In this case, we postulated that bladder wall dysfunction was due to disturbance in neurological function because of recent cerebrovascular accident and possible neurogenic bladder leading to urinary retention as in report by Mitchell T et al., (6). Other acquired neurological diseases such as spinal bifida (7) and diabetes mellitus (8) have been reported to cause spontaneous bladder rupture.
Non-traumatic bladder rupture poses a diagnostic challenge and usually only confirmed during laparotomy. Initial presentation of bladder rupture is often unspecific, often delaying diagnosis and treatment (9). In this case report, ischaemic bowel was suspected initially in view of generalized abdominal pain with underlying new onset atrial fibrillation and her arterial blood gas showed compensated metabolic acidosis.
Management of urinary bladder rupture depends on the location of perforation (10). It could be divided into extraperitoneal or intraperitoneal ruptures. Extraperitoneal ruptures are generally treated conservatively. On the other hand, intraperitoneal ruptures require surgical intervention and management. In this case, the patient was treated by laparotomy and 2 layer fashion repair of bladder. It was successful as evidenced by no contrast leak on CTcystogram after two weeks of repair.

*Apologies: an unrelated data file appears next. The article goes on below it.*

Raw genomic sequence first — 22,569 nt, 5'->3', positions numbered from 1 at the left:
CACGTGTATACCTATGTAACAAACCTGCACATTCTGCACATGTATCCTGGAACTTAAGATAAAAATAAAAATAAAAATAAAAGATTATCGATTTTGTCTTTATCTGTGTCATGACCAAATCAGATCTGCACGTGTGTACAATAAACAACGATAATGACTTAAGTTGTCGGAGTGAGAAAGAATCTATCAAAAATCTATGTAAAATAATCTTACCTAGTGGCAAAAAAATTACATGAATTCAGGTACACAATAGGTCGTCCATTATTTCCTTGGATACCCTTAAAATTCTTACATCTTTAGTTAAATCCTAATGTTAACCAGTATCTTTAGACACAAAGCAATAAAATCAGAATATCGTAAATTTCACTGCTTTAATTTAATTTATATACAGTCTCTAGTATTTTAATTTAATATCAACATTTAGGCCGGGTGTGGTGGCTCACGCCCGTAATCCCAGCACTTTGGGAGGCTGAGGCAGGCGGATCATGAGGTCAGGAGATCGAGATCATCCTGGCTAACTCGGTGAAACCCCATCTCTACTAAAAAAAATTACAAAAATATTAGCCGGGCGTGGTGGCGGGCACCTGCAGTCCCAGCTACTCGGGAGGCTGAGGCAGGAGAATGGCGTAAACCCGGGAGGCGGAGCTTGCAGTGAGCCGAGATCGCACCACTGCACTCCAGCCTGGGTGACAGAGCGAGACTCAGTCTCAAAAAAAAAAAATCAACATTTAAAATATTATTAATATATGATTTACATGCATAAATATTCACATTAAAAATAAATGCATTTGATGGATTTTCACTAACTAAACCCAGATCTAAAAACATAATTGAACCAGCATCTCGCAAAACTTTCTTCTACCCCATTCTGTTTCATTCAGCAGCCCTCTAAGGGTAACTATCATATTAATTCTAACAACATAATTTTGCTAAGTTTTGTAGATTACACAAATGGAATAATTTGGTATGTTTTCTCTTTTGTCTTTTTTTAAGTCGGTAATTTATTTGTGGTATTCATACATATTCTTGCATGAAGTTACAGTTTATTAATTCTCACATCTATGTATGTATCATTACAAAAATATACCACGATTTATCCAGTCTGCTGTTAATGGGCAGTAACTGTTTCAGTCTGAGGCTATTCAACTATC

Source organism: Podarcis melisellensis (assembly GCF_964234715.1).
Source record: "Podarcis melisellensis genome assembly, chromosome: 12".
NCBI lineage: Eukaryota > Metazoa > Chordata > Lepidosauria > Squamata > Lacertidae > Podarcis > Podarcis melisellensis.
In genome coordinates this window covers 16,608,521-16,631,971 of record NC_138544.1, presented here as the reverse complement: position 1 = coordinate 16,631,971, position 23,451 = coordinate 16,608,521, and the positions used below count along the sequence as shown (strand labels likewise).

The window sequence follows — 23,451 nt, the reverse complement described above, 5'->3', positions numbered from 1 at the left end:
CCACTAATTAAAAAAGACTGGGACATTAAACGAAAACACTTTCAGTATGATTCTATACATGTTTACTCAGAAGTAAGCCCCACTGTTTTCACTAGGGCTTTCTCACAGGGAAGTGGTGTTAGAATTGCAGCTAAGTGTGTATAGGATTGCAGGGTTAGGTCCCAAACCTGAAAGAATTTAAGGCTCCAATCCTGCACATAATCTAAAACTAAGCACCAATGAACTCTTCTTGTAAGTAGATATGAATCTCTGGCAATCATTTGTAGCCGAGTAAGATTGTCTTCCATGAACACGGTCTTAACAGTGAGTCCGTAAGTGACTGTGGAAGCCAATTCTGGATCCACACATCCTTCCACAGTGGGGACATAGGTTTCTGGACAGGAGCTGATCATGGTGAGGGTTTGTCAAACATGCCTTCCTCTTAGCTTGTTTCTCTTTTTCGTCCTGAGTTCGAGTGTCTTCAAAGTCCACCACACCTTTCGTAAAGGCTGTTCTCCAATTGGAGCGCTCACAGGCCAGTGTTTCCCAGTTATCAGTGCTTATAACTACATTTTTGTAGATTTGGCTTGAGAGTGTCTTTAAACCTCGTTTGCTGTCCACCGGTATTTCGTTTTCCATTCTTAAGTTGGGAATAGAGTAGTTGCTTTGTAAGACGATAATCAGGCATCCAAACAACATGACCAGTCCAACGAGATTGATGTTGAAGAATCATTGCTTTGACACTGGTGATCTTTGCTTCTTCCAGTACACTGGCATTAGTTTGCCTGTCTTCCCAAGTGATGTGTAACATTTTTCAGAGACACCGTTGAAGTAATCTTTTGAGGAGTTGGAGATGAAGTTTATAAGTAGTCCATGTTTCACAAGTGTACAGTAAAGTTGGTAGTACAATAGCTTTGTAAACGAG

Diagnosis of spontaneous bladder rupture can be difficult as the initial symptoms are non-specific and in patients without any predisposing conditions of trauma, pelvic cancer and bladder disorder. In our patient, neurogenic bladder dysfunction secondary to acute stroke was a major factor leading to spontaneous bladder rupture and it is a rare condition in this era.
Written informed consent was obtained from the patient’s daughter.